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Queen Cee Robinson

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Queen Cee Robinson 0:53

It was about a year ago that Queen Cee Robinson tried to find a doll that resembled her daughter and had a revelation – there weren’t any.

Robinson had seen black Barbie dolls before. Most of them wore bikinis, and they all had long, straight hair. And they all looked the same — sidekicks to the white dolls, or as Robinson describes them, “Barbie’s token black friend.”

That started Robinson down a path of giving dolls makeovers — providing them with loose curls and dreadlocks, hijabs and sarongs, all in the name of giving little girls a realistic image of themselves.

Growing up, Robinson never played with dolls much herself. But the more she looked for a doll for her six-year-old daughter, the more upset she became at the limited choices.

“It’s always been a focus as a young black girl growing up,” she said. “You want to see something that looks like you and that’s very rare and scarce to find in media and promotions and toys.”

Robinson searched online and eventually found the Mattel line of So In Style dolls. Most of them still had straight hair, but they deviated from the majority of the homogenous Barbies in stores.

Through more research, she found that the So In Style dolls weren’t carried in Canada, and even more, Mattel had discontinued the line.

Robinson bought up as many of the remaining dolls as she could and "reimaged" one for her daughter, giving it curly hair and a new outfit. She posted pictures of social media and word spread. Since then, she’s done about a dozen custom dolls for people who have contacted her. She charges for the time and materials. Eventually, she'd like to create a proper business making dolls of various ethnicities.

She also uses the dolls for her non-profit Bee-You-Tiful Girls Club, which gives girls creative outlets to express their identities. In February, she held a Just Like Me workshop at the Hamilton YWCA where girls used the dolls to create characters and tell stories aimed at empowering and inspiring them.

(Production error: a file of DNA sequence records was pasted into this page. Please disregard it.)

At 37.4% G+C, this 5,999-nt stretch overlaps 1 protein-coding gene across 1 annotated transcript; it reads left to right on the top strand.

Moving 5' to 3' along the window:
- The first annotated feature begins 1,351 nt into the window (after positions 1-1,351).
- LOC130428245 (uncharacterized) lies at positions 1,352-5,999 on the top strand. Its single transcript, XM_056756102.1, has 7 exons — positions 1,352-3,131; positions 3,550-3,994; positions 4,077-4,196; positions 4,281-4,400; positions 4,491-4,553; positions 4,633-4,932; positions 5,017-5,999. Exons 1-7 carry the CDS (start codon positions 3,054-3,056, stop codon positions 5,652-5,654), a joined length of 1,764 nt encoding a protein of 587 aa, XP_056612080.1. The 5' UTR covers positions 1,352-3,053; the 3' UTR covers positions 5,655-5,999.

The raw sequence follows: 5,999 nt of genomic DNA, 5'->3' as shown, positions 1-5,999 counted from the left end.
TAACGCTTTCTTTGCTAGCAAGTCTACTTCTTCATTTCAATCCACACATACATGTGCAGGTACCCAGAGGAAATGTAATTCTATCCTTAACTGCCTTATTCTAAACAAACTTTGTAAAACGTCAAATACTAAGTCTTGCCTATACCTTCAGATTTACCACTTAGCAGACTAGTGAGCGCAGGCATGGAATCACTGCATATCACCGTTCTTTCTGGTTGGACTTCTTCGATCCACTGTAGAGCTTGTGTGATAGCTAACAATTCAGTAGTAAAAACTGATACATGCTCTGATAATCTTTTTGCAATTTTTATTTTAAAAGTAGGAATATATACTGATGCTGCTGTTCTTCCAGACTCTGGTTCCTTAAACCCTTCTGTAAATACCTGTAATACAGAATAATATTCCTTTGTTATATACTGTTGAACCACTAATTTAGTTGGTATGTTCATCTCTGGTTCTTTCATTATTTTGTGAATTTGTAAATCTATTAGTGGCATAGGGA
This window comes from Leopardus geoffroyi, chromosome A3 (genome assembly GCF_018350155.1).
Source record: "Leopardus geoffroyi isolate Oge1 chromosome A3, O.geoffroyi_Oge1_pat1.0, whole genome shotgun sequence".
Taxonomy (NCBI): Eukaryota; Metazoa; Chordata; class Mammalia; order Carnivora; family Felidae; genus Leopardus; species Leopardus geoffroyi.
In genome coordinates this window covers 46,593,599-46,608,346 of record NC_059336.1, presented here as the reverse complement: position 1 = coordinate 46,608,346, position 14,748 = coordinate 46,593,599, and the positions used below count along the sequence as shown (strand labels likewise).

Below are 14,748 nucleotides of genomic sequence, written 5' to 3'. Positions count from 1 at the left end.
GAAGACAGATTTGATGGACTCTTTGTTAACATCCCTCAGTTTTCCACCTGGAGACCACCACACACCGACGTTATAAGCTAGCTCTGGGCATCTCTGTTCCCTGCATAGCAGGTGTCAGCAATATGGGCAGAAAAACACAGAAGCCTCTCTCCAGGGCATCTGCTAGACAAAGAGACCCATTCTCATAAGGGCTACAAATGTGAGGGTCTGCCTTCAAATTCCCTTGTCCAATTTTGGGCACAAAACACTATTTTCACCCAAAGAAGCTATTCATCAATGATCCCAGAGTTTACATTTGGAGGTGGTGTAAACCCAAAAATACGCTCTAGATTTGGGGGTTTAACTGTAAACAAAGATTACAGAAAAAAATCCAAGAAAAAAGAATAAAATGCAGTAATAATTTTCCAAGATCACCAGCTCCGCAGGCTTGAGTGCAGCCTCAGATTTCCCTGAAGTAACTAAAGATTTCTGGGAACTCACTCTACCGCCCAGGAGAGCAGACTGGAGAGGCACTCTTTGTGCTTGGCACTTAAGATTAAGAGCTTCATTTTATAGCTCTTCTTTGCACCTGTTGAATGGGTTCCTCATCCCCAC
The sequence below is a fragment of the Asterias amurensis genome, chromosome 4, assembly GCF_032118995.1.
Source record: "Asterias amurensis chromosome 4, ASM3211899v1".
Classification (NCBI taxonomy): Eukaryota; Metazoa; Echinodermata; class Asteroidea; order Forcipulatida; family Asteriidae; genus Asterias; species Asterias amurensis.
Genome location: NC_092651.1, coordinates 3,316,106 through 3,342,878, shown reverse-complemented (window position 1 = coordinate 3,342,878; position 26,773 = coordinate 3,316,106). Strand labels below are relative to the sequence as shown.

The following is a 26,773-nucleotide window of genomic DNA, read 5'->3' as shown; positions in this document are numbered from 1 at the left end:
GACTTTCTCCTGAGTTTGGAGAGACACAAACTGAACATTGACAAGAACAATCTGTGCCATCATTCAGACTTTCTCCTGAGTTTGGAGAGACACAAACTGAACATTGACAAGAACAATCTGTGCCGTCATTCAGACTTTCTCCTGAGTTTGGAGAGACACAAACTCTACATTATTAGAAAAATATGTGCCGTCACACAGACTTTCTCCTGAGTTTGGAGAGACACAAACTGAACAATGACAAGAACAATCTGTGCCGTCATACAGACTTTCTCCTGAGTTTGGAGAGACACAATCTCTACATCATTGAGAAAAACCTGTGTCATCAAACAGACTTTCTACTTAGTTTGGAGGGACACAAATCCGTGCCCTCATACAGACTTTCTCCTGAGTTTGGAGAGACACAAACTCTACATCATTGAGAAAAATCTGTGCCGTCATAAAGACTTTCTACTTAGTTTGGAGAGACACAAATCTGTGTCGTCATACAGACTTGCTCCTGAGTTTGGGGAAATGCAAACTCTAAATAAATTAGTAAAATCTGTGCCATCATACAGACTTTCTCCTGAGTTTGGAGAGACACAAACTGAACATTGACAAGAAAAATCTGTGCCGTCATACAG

Practising on Monster High dolls

Re-imaging dolls has been a trial-and-error process for Robinson, a Hamilton-based singer/songwriter and mom of five.

She learned to remove face paint by practising on Monster High dolls. She designs and makes the clothes herself. She uses mohair for the hair, stitching it in strand by strand and then styling it to her customer’s specifications.

“The hair is a major thing because that is what sets my daughter apart from someone of another race,” she said. “It’s distinct to her and it’s beautiful, and I want her to be comfortable with that.”

Women have all ages have taken notice. Robinson has taken orders from adults who want the dolls as keepsakes. She hears from moms of all ethnic backgrounds who want more diverse doll collections for their children.

It’s important that children grow up with positive toys and images that reflect them, said Susan Fast, a McMaster University professor of cultural studies. That extends to what TV shows and movies they see.

Creating positive images

“If children only have an image of what the dominant culture looks like, that’s problematic,” she said.

“It goes beyond just having minorities represented in some way, which I do think is really important, to how they get represented.”

Whites tend to be seen as having purchasing power, Fast said, and toy makers want to reach the largest markets possible. Whites also tend to be in senior positions at toy companies, she said, so they’re the ones controlling the images.

If interest in Robinson’s creations is any indication, there is a market for dolls showing different ethnic backgrounds. Canada is increasingly multicultural, Robinson said, and toys should reflect that.

“What is reflected to you as a child is ultimately what you’re going to grow up to think like, or ultimately what you’re going to become,” she said. “We have to allow them to create positive images of themselves when they’re young.”